I know they ashed my flesh, milled my bones, sealed the
flour of my body
in a casket, and buried it out of sight on the north side of
to be half sunk flotsam, caught in a wave of tombstone
whose tip and sway through the calm between tempests,
cannot be measured by those who disposed me to
I know it was October. I was ashed but still here.
On a moonlit night I crawled out
feeling damp turf against toes, knees and palms that I no
I sensed without discomfort, a chill washing over skin no
Tongueless, I tasted the air, the turn of leaves about to
I know I was not alone. Others came out of the earth,
There was light, birdsong, voices.
One brushed dirt from clothes with fingers long since
whispered to dust.
Here stood the assured and the confused, leaning
on lichen-crusted markers of their mortal lives.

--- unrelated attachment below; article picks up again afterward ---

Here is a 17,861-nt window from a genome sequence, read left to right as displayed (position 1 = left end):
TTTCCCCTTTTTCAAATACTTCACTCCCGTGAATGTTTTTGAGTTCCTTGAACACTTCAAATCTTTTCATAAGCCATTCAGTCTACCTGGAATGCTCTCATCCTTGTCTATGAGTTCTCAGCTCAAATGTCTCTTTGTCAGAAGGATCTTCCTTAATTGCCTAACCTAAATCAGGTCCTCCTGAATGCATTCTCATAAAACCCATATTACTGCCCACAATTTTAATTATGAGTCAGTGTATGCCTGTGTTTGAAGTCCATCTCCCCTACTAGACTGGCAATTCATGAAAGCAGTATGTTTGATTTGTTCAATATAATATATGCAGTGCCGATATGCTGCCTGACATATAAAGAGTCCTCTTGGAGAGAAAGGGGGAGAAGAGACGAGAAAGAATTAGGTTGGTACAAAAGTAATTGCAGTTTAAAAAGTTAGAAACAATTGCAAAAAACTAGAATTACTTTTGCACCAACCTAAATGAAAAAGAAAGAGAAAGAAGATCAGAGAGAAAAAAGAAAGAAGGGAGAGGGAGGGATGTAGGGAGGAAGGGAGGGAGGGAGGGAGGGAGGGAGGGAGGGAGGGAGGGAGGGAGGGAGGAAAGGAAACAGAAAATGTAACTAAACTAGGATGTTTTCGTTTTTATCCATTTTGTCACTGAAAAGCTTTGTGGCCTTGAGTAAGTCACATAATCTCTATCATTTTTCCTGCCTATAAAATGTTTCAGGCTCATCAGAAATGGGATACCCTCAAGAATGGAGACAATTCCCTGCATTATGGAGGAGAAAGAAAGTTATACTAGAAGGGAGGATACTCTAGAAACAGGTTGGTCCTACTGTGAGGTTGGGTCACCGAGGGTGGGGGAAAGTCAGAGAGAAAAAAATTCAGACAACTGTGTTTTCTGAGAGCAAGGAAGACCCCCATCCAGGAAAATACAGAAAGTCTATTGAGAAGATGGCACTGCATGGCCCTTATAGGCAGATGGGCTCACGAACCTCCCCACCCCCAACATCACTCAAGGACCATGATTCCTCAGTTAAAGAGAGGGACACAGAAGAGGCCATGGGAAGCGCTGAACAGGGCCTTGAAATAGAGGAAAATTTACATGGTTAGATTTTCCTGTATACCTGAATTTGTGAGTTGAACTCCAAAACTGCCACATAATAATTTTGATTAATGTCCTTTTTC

I know one had his old moon face buried into folded arms.
dressed in the way of their day, greeted like old pals
across the gap;
a spark between their eternal bed and the next.
Many, like me were naked. Perhaps we were the burned
alternative members of the same occasional club.
I know a young man in a white collarless shirt, reached out
that was once his own. His other pointed to stone-carved
Charlie, who fell asleep in nineteen nineteen, in his
He blinked, not at my nakedness. We didn’t care.
And I know in a far away voice he said, I believe this is